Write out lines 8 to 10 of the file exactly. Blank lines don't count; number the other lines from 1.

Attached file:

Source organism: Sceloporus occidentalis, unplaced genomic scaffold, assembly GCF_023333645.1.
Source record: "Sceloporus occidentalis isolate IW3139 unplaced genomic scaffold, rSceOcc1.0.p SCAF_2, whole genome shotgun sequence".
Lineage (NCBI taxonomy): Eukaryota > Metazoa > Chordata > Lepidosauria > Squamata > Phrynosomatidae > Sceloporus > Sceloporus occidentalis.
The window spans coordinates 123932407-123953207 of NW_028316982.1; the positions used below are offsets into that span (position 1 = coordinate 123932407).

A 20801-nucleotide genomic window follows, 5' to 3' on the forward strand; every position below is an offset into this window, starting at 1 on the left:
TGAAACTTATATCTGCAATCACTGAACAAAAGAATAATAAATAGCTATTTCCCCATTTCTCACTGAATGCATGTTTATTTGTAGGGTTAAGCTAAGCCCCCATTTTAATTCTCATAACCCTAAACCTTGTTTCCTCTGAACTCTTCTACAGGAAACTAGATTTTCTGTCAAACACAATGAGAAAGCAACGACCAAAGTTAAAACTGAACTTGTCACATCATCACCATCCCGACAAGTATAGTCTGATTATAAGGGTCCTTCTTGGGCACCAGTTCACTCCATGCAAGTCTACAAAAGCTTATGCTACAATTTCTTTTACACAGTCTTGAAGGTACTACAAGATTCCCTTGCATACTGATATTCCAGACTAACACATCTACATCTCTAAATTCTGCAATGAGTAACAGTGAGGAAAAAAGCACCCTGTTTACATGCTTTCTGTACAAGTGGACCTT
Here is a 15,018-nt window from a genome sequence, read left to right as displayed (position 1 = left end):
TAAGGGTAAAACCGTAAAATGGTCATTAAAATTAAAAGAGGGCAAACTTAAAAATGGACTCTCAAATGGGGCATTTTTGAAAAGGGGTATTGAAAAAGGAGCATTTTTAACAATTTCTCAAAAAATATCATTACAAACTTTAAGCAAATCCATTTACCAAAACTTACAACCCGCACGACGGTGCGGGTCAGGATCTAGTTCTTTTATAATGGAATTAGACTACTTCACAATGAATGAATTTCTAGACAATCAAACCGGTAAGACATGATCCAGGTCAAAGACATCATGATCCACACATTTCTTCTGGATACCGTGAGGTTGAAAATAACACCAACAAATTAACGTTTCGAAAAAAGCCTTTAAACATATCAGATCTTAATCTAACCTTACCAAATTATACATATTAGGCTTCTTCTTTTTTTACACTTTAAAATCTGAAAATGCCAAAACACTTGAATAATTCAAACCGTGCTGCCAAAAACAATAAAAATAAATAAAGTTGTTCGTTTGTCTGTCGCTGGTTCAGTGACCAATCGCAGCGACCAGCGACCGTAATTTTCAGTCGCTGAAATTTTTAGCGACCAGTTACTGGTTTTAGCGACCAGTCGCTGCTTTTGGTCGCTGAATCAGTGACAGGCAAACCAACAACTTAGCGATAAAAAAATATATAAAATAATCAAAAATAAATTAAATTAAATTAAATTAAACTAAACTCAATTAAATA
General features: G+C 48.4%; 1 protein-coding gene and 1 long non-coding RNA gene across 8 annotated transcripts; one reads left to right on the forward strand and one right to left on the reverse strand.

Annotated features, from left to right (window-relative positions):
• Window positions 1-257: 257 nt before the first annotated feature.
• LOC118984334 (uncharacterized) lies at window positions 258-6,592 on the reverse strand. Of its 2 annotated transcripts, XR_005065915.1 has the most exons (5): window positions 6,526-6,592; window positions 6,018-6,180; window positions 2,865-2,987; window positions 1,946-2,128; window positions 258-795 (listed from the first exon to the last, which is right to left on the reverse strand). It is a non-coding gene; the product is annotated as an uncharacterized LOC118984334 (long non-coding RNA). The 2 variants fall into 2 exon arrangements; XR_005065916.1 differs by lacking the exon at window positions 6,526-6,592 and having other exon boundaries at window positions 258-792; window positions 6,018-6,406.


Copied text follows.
TAAGGGTAAAACCGTAAAATGGTCATTAAAATTAAAAGAGGGCAAACTTAAAAATGGACTCTCAAATGGGGCATTTTTGAAAAGGGGTATTGAAAAAGGAGCATTTTTAACAATTTCTCAAAAAATATCATTACAAACTTTAAGCAAATCCATTTACCAAAACTTACAACCCGCACGACGGTGCGGGTCAGGATCTAGTTCTTTTATAATGGAATTAGACTACTTCACAATGAATGAATTTCTAGACAATCAAACCGGTAAGACATGATCCAGGTCAAAGACATCATGATCCACACATTTCTTCTGGATACCGTGAGGTTGAAAATAACACCAACAAATTAACGTTTCGAAAAAAGCCTTTAAACATATCAGATCTTAATCTAACCTTACCAAATTATACATATTAGGCTTCTTCTTTTTTTACACTTTAAAATCTGAAAATGCCAAAACACTTGAATAATTCAAACCGTGCTGCCAAAAACAATAAAAATAAATAAAGTTGTTCGTTTGTCTGTCGCTGGTTCAGTGACCAATCGCAGCGACCAGCGACCGTAATTTTCAGTCGCTGAAATTTTTAGCGACCAGTTACTGGTTTTAGCGACCAGTCGCTGCTTTTGGTCGCTGAATCAGTGACAGGCAAACCAACAACTTAGCGATAAAAAAATATATAAAATAATCAAAAATAAATTAAATTAAATTAAATTAAACTAAACTCAATTAAATA
General features: G+C 48.4%; 1 protein-coding gene and 1 long non-coding RNA gene across 8 annotated transcripts; one reads left to right on the forward strand and one right to left on the reverse strand.

Annotated features, from left to right (window-relative positions):